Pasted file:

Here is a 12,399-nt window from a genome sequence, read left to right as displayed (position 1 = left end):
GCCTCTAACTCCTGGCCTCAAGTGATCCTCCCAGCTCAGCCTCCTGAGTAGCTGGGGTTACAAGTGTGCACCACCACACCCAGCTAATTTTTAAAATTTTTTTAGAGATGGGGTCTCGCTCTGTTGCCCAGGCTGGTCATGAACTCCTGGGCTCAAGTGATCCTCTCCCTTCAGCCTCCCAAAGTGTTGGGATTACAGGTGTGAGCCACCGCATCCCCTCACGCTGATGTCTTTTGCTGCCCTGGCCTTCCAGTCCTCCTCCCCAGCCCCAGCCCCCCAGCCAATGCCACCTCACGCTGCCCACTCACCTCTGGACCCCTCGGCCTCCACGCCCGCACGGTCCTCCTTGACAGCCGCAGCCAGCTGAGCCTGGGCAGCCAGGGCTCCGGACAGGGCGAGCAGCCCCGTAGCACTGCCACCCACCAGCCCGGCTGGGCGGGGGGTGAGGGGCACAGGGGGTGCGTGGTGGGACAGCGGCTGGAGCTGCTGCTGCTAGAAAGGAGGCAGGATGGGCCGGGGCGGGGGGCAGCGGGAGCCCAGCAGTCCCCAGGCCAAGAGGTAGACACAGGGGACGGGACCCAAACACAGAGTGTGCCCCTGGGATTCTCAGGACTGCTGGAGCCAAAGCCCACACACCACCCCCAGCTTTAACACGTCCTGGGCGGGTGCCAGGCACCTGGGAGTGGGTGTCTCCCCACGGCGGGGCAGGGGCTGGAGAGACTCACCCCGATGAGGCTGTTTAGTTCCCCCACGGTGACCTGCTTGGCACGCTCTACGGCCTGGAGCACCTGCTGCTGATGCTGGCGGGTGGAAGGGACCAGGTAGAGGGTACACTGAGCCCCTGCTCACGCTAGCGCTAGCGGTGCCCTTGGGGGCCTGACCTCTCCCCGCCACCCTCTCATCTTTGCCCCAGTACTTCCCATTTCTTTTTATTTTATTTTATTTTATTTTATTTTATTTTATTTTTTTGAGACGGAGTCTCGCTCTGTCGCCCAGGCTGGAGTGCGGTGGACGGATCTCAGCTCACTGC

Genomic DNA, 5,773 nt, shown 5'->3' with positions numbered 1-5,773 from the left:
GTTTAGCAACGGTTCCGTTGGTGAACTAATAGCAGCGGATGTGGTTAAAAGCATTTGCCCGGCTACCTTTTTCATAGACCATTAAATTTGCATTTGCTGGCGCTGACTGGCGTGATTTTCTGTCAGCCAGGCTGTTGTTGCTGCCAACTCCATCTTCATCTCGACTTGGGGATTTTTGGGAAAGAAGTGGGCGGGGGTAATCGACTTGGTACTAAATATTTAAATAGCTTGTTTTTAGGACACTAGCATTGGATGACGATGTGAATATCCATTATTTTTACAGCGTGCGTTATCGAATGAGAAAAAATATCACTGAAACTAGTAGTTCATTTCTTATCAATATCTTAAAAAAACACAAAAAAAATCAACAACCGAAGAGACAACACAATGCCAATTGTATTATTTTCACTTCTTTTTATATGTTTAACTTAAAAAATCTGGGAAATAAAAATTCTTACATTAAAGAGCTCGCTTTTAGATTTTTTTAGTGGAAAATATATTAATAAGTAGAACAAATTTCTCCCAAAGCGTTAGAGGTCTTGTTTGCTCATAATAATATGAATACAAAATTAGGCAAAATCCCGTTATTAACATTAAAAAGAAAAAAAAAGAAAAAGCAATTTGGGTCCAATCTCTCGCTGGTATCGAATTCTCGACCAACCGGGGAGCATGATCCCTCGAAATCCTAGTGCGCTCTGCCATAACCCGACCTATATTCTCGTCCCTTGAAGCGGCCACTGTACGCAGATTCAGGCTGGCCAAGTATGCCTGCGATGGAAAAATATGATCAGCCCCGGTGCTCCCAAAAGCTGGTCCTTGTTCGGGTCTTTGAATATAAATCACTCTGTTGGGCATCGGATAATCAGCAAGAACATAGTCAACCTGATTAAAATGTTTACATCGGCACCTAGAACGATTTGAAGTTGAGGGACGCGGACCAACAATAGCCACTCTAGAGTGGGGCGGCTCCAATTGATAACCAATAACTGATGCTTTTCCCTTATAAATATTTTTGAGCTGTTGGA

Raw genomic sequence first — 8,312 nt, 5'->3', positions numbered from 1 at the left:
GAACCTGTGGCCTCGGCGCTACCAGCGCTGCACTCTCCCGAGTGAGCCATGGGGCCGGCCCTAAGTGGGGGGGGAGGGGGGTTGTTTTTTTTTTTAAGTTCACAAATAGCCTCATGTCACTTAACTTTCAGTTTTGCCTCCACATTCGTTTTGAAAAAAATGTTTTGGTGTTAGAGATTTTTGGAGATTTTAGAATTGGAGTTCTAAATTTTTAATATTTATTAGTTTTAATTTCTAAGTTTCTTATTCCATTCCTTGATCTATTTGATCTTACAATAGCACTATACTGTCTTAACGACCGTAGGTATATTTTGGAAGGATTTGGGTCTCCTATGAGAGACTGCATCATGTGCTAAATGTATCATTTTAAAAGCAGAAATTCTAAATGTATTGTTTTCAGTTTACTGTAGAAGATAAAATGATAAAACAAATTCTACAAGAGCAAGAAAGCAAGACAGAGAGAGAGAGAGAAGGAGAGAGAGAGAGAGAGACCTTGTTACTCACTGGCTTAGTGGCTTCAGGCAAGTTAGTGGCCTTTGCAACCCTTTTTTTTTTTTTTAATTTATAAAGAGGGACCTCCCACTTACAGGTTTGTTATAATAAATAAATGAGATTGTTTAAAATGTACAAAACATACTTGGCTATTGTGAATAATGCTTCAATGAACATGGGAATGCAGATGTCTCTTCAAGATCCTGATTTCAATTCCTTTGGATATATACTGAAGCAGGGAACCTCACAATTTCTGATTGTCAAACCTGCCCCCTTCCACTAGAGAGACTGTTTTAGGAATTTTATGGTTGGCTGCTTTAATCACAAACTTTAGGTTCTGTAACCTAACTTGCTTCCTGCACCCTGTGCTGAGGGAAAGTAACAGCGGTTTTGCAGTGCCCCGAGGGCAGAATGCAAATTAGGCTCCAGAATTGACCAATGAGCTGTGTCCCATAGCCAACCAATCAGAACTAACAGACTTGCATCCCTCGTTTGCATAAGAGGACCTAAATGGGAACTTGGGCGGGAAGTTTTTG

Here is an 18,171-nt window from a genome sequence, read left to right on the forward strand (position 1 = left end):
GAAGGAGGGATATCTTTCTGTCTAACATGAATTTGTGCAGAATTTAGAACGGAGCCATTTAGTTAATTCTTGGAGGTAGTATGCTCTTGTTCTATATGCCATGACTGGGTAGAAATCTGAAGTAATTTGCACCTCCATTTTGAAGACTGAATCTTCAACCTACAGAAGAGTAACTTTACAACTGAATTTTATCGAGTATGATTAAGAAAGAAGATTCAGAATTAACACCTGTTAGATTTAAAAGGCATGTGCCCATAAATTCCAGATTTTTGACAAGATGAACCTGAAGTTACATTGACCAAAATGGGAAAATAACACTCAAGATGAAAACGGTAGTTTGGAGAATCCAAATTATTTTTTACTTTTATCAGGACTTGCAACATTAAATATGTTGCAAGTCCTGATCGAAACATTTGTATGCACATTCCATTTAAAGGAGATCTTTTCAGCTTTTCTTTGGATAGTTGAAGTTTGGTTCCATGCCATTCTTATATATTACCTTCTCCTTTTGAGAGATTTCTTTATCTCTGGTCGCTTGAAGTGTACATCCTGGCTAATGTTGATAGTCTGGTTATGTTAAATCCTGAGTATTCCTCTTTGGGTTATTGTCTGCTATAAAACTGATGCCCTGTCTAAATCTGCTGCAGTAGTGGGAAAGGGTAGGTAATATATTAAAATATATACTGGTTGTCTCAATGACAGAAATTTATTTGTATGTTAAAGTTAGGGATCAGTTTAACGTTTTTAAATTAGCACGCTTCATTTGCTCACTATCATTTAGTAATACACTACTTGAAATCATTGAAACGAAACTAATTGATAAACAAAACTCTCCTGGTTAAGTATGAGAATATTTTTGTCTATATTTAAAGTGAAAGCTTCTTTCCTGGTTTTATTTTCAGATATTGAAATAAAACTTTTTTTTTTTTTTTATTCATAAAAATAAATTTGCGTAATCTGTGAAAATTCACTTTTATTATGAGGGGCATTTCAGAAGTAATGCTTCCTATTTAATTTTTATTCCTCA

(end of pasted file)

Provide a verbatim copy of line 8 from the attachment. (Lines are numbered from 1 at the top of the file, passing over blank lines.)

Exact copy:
GAAGGAGGGATATCTTTCTGTCTAACATGAATTTGTGCAGAATTTAGAACGGAGCCATTTAGTTAATTCTTGGAGGTAGTATGCTCTTGTTCTATATGCCATGACTGGGTAGAAATCTGAAGTAATTTGCACCTCCATTTTGAAGACTGAATCTTCAACCTACAGAAGAGTAACTTTACAACTGAATTTTATCGAGTATGATTAAGAAAGAAGATTCAGAATTAACACCTGTTAGATTTAAAAGGCATGTGCCCATAAATTCCAGATTTTTGACAAGATGAACCTGAAGTTACATTGACCAAAATGGGAAAATAACACTCAAGATGAAAACGGTAGTTTGGAGAATCCAAATTATTTTTTACTTTTATCAGGACTTGCAACATTAAATATGTTGCAAGTCCTGATCGAAACATTTGTATGCACATTCCATTTAAAGGAGATCTTTTCAGCTTTTCTTTGGATAGTTGAAGTTTGGTTCCATGCCATTCTTATATATTACCTTCTCCTTTTGAGAGATTTCTTTATCTCTGGTCGCTTGAAGTGTACATCCTGGCTAATGTTGATAGTCTGGTTATGTTAAATCCTGAGTATTCCTCTTTGGGTTATTGTCTGCTATAAAACTGATGCCCTGTCTAAATCTGCTGCAGTAGTGGGAAAGGGTAGGTAATATATTAAAATATATACTGGTTGTCTCAATGACAGAAATTTATTTGTATGTTAAAGTTAGGGATCAGTTTAACGTTTTTAAATTAGCACGCTTCATTTGCTCACTATCATTTAGTAATACACTACTTGAAATCATTGAAACGAAACTAATTGATAAACAAAACTCTCCTGGTTAAGTATGAGAATATTTTTGTCTATATTTAAAGTGAAAGCTTCTTTCCTGGTTTTATTTTCAGATATTGAAATAAAACTTTTTTTTTTTTTTTATTCATAAAAATAAATTTGCGTAATCTGTGAAAATTCACTTTTATTATGAGGGGCATTTCAGAAGTAATGCTTCCTATTTAATTTTTATTCCTCA